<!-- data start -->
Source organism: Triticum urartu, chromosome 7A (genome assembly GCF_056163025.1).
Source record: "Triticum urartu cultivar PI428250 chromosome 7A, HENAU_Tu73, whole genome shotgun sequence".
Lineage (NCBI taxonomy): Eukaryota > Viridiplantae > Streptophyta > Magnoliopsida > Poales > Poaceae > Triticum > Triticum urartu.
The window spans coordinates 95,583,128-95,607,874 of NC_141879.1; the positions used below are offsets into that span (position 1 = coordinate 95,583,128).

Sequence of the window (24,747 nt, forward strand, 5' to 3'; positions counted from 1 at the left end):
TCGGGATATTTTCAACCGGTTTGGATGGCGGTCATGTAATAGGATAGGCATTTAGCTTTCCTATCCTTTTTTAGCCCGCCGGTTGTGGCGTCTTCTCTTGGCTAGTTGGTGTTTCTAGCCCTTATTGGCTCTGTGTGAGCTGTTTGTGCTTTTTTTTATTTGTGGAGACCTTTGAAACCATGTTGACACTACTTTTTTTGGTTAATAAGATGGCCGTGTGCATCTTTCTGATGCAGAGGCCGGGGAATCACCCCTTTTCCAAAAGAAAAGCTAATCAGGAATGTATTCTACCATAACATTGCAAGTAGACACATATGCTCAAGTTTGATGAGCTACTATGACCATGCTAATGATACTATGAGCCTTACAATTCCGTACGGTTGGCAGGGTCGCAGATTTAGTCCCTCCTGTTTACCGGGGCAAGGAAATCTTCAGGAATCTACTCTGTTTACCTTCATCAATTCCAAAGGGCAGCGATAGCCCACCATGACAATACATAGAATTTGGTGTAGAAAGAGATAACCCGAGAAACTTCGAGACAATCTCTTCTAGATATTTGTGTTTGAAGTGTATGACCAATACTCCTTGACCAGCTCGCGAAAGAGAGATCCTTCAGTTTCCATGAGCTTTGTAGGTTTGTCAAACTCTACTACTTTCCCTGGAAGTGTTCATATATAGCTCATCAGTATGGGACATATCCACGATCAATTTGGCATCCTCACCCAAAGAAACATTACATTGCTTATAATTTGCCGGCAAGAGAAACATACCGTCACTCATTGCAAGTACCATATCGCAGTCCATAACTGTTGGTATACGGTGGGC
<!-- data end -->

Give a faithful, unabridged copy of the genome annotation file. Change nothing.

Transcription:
Source organism: Triticum urartu, chromosome 7A (genome assembly GCF_056163025.1).
Source record: "Triticum urartu cultivar PI428250 chromosome 7A, HENAU_Tu73, whole genome shotgun sequence".
Lineage (NCBI taxonomy): Eukaryota > Viridiplantae > Streptophyta > Magnoliopsida > Poales > Poaceae > Triticum > Triticum urartu.
The window spans coordinates 95,583,128-95,607,874 of NC_141879.1; the positions used below are offsets into that span (position 1 = coordinate 95,583,128).

Sequence of the window (24,747 nt, forward strand, 5' to 3'; positions counted from 1 at the left end):
TCGGGATATTTTCAACCGGTTTGGATGGCGGTCATGTAATAGGATAGGCATTTAGCTTTCCTATCCTTTTTTAGCCCGCCGGTTGTGGCGTCTTCTCTTGGCTAGTTGGTGTTTCTAGCCCTTATTGGCTCTGTGTGAGCTGTTTGTGCTTTTTTTTATTTGTGGAGACCTTTGAAACCATGTTGACACTACTTTTTTTGGTTAATAAGATGGCCGTGTGCATCTTTCTGATGCAGAGGCCGGGGAATCACCCCTTTTCCAAAAGAAAAGCTAATCAGGAATGTATTCTACCATAACATTGCAAGTAGACACATATGCTCAAGTTTGATGAGCTACTATGACCATGCTAATGATACTATGAGCCTTACAATTCCGTACGGTTGGCAGGGTCGCAGATTTAGTCCCTCCTGTTTACCGGGGCAAGGAAATCTTCAGGAATCTACTCTGTTTACCTTCATCAATTCCAAAGGGCAGCGATAGCCCACCATGACAATACATAGAATTTGGTGTAGAAAGAGATAACCCGAGAAACTTCGAGACAATCTCTTCTAGATATTTGTGTTTGAAGTGTATGACCAATACTCCTTGACCAGCTCGCGAAAGAGAGATCCTTCAGTTTCCATGAGCTTTGTAGGTTTGTCAAACTCTACTACTTTCCCTGGAAGTGTTCATATATAGCTCATCAGTATGGGACATATCCACGATCAATTTGGCATCCTCACCCAAAGAAACATTACATTGCTTATAATTTGCCGGCAAGAGAAACATACCGTCACTCATTGCAAGTACCATATCGCAGTCCATAACTGTTGGTATACGGTGGGC